The next three stories, all set in Manhattan, New York, in 1938, are written in the spirit of Damon Runyon. “One Sweet Scam,” “Java Judy,” and “A Detective’s Romance” are very short and very tight. You can see Warren having fun practicing the set-up and pay-off in just a few words. But he’s also playing with voice and getting better at characterizing through it. Here’s a quick quotation from near the start of “Java Judy.” “A doll walks in who looks familiar. I puzzle my noodle until the penny drops.” Isn’t that fun? Plus, the voice clearly evokes the time, place, and Damon Runyon.

The next story, “A Detective’s Romance,” is the only one of the entire collection presented in third person, well chosen because this point of view gives the reader distance from the protagonist and gets the reader involved in figuring the mystery out.

Next we come to “The Wrong Man,” the first in a series of noir detective stories, set in 1947/48. Here Warren shows many of the skills he’s gained. This story has a frame around the main story in the past. It’s short. It’s tight. It’s got a surprise ending, neatly presented.

And the narrative voice rings true. Just look at the first sentence of the story. “The bulls shoved me through the precinct doors and double-timed me down the hall into the interrogation room.” “Bulls” is the right word for cops at this time. The verbs “shoved” and “double-timed” move us right into the story and down that hall so fast we can practically feel it. Also the dialogue in some of the early stories seems stiff, but here it’s snappy. For instance, one of the bulls calls the narrator a runt and another observes that if the narrator “sang,” that is, confessed, he’d sound “like one of the Andrews sisters.”

The next story, “Funeral Games,” another example of noir, is among other things a meditation on war and mortality. The narrator, the title, and the story itself all contribute to the theme of honoring those who’ve served their country.

I’ll leave the rest of the stories for you to discover on your own, except for the last one, “A Lady of Quality,” winner of the Best Short Story of 2006 from the Missouri Authors Guild. Quite rightly, too, as this is a beautifully written story. Like most of the stories in MURDER MANHATTAN STYLE, it’s written in first person and the narrator reaches out and grabs us with her first words: “Listen here.” She commands our attention from the start and holds it in this compelling, yet subtle story of suspense.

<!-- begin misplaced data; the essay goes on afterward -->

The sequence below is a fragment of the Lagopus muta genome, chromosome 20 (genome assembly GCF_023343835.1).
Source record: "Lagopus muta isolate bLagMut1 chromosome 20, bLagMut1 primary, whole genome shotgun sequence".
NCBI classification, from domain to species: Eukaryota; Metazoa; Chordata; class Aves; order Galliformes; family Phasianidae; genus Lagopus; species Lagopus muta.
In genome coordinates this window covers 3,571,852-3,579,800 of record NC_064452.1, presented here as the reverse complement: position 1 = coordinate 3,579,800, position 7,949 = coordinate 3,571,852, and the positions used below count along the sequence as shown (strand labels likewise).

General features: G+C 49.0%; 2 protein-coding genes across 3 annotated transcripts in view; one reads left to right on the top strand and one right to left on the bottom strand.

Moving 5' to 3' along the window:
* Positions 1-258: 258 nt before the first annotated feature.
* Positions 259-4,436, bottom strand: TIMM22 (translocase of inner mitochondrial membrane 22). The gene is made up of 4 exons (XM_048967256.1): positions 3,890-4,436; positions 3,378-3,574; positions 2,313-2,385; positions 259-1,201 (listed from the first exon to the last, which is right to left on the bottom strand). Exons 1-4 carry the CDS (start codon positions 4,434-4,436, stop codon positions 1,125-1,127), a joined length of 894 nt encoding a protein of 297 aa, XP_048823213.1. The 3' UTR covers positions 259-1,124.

As defined by Carolyn Wheat in HOW TO WRITE KILLER FICTION, suspense revolves around a crime that unfolds before our eyes instead of a crime already committed at the start, like more traditional detective fiction. Will the narrator Lizzie, a young black woman in the 1960’s, escape from the velvet-gloved hand of steel of Mrs. Edwards, the white gentlewoman, who’s very aware of her position in the society of a southern town? Will Lizzie even see the trap in time?

Read “A Lady of Quality” and find out. I will tell you, in closing, that this last story shows a clear shift from plot-driven fiction in the earlier stories to character-driven fiction and Warren wrote it with an impeccable grasp of history, great sensitivity to the diction of the narrator, and powerful insight into, as William Faulkner said in his Nobel Prize Acceptance Speech, “the human heart in conflict with itself.”

NEXT TIME, on May 26: Louise Penny’s BURY YOUR DEAD

Meanwhile, happy reading & writing, Juliet

http://julietkincaid.com/2011/05/12/warren-bulls-murder-manhattan-style/

Thanks to Juliet for the great review. Her approach is unlike any other review of my work and it gives me as the author something to think about in my future writing. One thoughtful review can make a difference, especially since reviews by credible sources are painfully difficult to come by.

You can order Murder Manhattan Style at http://www.ninthmonthpublishing.com/books.html

Please support the small publisher who helped make this book possible.